Elecampane is a demulcent that has been used to treat coughs associated with bronchitis, asthma, and whooping cough. Although there have been no modern clinical studies with this herb, its use for these indications is based on its high content of soothing mucilage in the forms of inulin and alantalactone.36 However, the German Commission E monograph for elecampane does not approve the herb for bronchitis.37
Ivy leaf is approved in the German Commission E monograph for use against chronic inflammatory bronchial conditions.38 One double-blind human trial found ivy leaf to be as effective as the drug ambroxol for chronic bronchitis.39 Ivy leaf is a non-demulcent anti-inflammatory.
Chinese scullcap might be useful for bronchitis as an anti-inflammatory. However, the research on this herb is generally of low quality.40
Antimicrobial and immune stimulating herbs may also potentially benefit people with bronchitis. Echinacea is widely used by herbalists for people with acute respiratory infections. This herb stimulates the immune system in several different ways, including enhancing macrophage function and increasing T-cell response.41 Therefore, echinacea may be useful for preventing a cold, flu, or viral bronchitis from progressing to a secondary bacterial infection.
Thyme contains an essential oil (thymol) and certain flavonoids. This plant has antispasmodic, expectorant, and antibacterial actions, and it is considered helpful in cases of bronchitis.42 One preliminary trial found that a mixture containing volatile oils of thyme, mint, clove, cinnamon, and lavender diluted in alcohol, in the amount of 20 drops three times daily, reduced the number of recurrent infections in people with chronic bronchitis.43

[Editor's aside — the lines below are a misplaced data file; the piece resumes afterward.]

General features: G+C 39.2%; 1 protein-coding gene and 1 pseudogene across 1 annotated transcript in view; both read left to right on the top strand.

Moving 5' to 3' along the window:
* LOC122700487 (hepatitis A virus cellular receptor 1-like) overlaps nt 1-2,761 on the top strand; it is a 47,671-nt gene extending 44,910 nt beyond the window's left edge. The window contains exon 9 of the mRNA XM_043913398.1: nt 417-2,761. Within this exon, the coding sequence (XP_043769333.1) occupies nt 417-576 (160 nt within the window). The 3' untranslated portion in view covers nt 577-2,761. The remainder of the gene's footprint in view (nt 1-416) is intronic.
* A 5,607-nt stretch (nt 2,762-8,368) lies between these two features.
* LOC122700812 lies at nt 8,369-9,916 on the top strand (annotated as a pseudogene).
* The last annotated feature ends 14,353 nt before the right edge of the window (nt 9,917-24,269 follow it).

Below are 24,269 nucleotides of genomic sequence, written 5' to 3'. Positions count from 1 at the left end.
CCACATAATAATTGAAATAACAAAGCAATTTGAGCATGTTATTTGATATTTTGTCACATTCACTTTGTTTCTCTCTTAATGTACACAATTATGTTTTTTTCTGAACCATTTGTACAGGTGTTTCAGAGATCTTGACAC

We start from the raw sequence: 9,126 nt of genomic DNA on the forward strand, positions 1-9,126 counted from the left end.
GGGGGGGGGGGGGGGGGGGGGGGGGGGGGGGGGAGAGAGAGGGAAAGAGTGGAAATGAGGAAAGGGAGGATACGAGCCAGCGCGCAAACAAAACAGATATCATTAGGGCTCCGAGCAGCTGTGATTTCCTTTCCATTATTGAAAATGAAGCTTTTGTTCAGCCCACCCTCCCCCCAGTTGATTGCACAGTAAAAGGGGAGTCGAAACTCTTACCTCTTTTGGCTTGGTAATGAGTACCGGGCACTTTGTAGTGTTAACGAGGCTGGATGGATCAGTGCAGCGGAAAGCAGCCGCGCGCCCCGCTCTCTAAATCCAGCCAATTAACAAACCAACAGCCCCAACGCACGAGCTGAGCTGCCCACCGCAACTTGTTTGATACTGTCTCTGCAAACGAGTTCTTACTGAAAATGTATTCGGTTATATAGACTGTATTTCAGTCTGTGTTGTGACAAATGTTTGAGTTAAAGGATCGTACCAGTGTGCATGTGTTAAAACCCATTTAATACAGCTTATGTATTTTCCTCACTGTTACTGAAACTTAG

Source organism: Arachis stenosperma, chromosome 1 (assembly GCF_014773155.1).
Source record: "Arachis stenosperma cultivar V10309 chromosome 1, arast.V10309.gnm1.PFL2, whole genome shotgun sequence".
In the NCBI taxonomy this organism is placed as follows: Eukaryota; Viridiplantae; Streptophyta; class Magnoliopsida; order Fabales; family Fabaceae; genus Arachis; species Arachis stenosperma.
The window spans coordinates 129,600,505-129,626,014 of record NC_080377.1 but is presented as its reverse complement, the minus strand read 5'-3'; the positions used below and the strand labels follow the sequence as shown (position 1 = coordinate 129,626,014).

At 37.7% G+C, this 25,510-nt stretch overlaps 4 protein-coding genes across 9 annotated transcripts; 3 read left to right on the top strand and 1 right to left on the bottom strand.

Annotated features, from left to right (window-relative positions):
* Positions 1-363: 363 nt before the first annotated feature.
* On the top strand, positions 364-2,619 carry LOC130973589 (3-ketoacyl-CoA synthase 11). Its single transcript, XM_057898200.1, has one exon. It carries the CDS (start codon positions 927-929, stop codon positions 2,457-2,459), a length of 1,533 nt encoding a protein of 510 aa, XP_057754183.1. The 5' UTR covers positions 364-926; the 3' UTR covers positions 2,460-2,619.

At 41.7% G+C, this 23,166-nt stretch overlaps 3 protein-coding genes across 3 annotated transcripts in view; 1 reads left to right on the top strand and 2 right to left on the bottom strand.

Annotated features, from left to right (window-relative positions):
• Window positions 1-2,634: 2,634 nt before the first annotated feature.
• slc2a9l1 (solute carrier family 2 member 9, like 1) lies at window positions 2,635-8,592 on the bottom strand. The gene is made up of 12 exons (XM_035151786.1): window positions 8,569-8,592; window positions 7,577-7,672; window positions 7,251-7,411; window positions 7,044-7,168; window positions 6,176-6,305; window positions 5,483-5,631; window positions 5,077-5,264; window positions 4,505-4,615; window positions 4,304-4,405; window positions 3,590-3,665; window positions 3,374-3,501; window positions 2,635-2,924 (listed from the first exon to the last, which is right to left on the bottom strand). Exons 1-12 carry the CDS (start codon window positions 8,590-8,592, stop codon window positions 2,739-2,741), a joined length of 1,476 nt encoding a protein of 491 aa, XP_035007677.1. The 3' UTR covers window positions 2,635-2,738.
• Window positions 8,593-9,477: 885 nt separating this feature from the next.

Horseradish contains substances similar to mustard, such as glucosinolates and allyl isothiocynate.44 In addition to providing possible antibacterial actions, these substances may also have expectorant properties that are supportive for persons with bronchitis.
Eucalyptus leaf tea is used to treat bronchitis and inflammation of the throat,45 and is considered antimicrobial. In traditional herbal medicine, eucalyptus tea or volatile oil is often used internally as well as externally over the chest; both uses are approved for people with bronchitis by the German Commission E.46
Lobelia contains many active alkaloids, of which lobeline is considered the most active. Very small amounts of this herb are considered helpful as an antispasmodic and antitussive agent (a substance that helps suppress or ease coughs). Anti-inflammatory properties of the herb have been demonstrated, which may be useful, since bronchitis is associated with inflammation in the bronchi.47 Lobelia should be used cautiously, as it may cause nausea and vomiting.
Are there any side effects or interactions with bronchitis?
Refer to the individual herb for information about any side effects or interactions.